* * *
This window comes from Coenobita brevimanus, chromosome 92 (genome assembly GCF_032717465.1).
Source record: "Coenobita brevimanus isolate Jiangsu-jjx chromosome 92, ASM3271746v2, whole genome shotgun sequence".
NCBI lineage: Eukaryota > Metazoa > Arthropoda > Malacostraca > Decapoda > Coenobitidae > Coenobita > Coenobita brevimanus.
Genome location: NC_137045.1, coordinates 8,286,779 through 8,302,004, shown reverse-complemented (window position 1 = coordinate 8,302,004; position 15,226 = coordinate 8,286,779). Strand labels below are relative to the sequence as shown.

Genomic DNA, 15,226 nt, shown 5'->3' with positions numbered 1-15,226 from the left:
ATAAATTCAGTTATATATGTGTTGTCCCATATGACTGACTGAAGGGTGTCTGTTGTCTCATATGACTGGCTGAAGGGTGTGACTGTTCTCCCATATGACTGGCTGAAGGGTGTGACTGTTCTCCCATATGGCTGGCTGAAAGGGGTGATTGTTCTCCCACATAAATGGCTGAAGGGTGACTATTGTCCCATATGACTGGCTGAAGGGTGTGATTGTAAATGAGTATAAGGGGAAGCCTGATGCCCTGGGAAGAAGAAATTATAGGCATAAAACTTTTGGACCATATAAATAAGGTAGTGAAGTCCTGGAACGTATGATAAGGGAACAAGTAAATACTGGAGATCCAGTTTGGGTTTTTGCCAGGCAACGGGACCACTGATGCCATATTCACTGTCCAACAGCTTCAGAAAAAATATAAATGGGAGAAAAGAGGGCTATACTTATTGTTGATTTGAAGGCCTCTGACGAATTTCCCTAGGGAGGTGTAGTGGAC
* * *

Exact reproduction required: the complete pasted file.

This window comes from Coenobita brevimanus, chromosome 92 (genome assembly GCF_032717465.1).
Source record: "Coenobita brevimanus isolate Jiangsu-jjx chromosome 92, ASM3271746v2, whole genome shotgun sequence".
NCBI lineage: Eukaryota > Metazoa > Arthropoda > Malacostraca > Decapoda > Coenobitidae > Coenobita > Coenobita brevimanus.
Genome location: NC_137045.1, coordinates 8,286,779 through 8,302,004, shown reverse-complemented (window position 1 = coordinate 8,302,004; position 15,226 = coordinate 8,286,779). Strand labels below are relative to the sequence as shown.

Genomic DNA, 15,226 nt, shown 5'->3' with positions numbered 1-15,226 from the left:
ATAAATTCAGTTATATATGTGTTGTCCCATATGACTGACTGAAGGGTGTCTGTTGTCTCATATGACTGGCTGAAGGGTGTGACTGTTCTCCCATATGACTGGCTGAAGGGTGTGACTGTTCTCCCATATGGCTGGCTGAAAGGGGTGATTGTTCTCCCACATAAATGGCTGAAGGGTGACTATTGTCCCATATGACTGGCTGAAGGGTGTGATTGTAAATGAGTATAAGGGGAAGCCTGATGCCCTGGGAAGAAGAAATTATAGGCATAAAACTTTTGGACCATATAAATAAGGTAGTGAAGTCCTGGAACGTATGATAAGGGAACAAGTAAATACTGGAGATCCAGTTTGGGTTTTTGCCAGGCAACGGGACCACTGATGCCATATTCACTGTCCAACAGCTTCAGAAAAAATATAAATGGGAGAAAAGAGGGCTATACTTATTGTTGATTTGAAGGCCTCTGACGAATTTCCCTAGGGAGGTGTAGTGGAC